It is some years since I was introduced to a particular writing frame structure, developed by a group called the AstraZeneca Science Teaching Trust, supported I think by Hampshire CC and by the University of Southampton, (for details see http://www.pstt.org.uk/ext/cpd/the-thinking-frames-approach/getting-started/introducing-the-levels-mountain.html). It was specifically designed to help students (KS2 or KS3) write longer accounts of science observations, and to reach higher National Curriculum levels of comprehension, modelling and analysis. I have used it with older students too.
An example will make it easier to explain, and I should say, this is how I have modified the original model over the years. First activity is to show students an event with a surprising and/or dramatic outcome. My example today is the flying teabag experiment, there is a video for those who are not familiar with this simple demonstration. I think the method could be useful in subjects other than science, but I’ll stick with one I know well to begin with.
Students watch (or perform) the activity, and then draw three (cartoon) pictures to summarise the sequence of events. While they are drawing I collect vocabulary they might use to describe or explain what they have seen, and write it on the IWB. Usually every member of the class can be asked to contribute at least one word. Then the students use the words to label their diagrams (I usually set a minimum requirement). If students offer extra vocabulary I add it to the board. I ask the students to write sentences, first to describe what they saw happen, then to explain. I challenge individuals to add explanations at greater levels of complexity (in terms of the movement of particles/air molecules, explaining how the density equation is relevant, linking to ideas of forces and flotation). The final task is to change their sentences into a logical paragraph, this is often an out of lesson assignment. Assessment for learning is built into the activity, as teacher I can applaud what is achieved while specifying what is needed to improve.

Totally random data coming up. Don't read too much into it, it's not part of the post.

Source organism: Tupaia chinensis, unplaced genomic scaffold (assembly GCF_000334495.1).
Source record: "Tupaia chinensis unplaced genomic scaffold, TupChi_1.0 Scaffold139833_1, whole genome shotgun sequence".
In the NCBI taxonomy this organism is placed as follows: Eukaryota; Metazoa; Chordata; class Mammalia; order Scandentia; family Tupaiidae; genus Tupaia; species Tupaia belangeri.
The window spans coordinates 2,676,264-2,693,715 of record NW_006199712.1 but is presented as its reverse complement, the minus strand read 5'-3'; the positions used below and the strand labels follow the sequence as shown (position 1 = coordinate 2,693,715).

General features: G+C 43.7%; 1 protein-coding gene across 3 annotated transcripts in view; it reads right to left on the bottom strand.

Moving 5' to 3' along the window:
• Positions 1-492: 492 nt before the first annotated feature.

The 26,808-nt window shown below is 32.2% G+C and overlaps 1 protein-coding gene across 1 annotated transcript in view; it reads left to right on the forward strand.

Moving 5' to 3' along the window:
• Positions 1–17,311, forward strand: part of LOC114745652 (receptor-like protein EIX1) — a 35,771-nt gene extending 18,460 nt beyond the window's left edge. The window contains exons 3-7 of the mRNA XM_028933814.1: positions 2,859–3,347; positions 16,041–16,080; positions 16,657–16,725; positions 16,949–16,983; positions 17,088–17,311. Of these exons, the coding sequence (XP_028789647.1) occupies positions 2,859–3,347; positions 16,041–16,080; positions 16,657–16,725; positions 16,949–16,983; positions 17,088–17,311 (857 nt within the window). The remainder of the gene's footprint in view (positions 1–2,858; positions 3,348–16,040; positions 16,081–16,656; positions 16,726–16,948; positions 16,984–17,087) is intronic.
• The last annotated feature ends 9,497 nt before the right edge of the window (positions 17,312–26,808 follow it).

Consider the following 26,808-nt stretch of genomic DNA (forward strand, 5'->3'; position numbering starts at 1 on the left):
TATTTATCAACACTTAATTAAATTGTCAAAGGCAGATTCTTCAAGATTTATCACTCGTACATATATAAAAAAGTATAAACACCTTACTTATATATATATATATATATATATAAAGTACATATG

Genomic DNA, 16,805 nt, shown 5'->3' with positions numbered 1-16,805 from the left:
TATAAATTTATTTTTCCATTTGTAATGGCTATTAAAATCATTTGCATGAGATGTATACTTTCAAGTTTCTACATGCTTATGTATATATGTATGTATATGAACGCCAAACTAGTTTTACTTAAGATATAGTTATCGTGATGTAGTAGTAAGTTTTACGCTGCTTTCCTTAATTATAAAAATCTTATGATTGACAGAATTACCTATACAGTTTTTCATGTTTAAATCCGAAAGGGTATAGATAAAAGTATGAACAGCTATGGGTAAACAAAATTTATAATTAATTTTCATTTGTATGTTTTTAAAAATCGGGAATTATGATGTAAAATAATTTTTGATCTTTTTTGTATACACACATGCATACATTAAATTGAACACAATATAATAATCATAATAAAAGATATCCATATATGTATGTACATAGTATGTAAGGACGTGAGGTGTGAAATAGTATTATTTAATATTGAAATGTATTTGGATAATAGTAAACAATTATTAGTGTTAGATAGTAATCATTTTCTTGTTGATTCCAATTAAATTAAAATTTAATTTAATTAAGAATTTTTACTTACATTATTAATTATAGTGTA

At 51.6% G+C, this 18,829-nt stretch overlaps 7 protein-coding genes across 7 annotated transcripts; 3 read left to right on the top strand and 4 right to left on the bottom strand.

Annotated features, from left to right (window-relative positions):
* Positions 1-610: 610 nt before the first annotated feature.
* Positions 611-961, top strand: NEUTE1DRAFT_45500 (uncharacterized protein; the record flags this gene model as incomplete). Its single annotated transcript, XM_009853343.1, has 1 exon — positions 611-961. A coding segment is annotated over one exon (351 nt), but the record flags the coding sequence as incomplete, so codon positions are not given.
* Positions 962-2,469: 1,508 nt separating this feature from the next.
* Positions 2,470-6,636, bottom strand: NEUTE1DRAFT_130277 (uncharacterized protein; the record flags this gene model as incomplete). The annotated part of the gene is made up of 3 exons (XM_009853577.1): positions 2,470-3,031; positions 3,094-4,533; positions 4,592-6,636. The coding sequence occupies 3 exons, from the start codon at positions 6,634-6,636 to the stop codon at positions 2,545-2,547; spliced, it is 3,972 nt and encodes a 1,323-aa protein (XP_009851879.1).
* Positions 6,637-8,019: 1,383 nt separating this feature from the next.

As it is, this is an engaging lesson that results in real learning. How to develop it with the resources we now have in the classroom? First the vocabulary list on the IWB can be sent as a PDF to class members. I find that many ask permission to photograph it anyway. All our students now have iPads, so they can video experiments. As on the video I have posted on Vimeo (link below) students can use Explain Everything to add labels, still photographs and commentary. The commentary could replace the final paragraph or be an addition. My plan in the coming year is to have students collate all their digital work in an ebook. So they will be able to add the completed video, and the feedback it receives, as they build the ebook in CBB.
Differentiation is built into the process, whether we use NC levels as in the original scheme, or other criteria. Individuals can be challenged to more critical thinking, and employment of more sophisticated concepts during the ‘writing sentences’ stage and in afL. Whether students draw cartoons or edit their own videos their is plenty of scope for creativity. As the exercise stands the collaborative process is in the classroom. Communication skills are enhanced as students are encouraged to use correct technical vocabulary and to create complete sentences and longer passages.
Other Physics activities that would be suitable: candle under balloon half-ful of water, sparkler on electric drill, bromine diffusion in air and into vacuum, candle floating at oil/water interface, raisins in sparkling water ‘lava lamp’.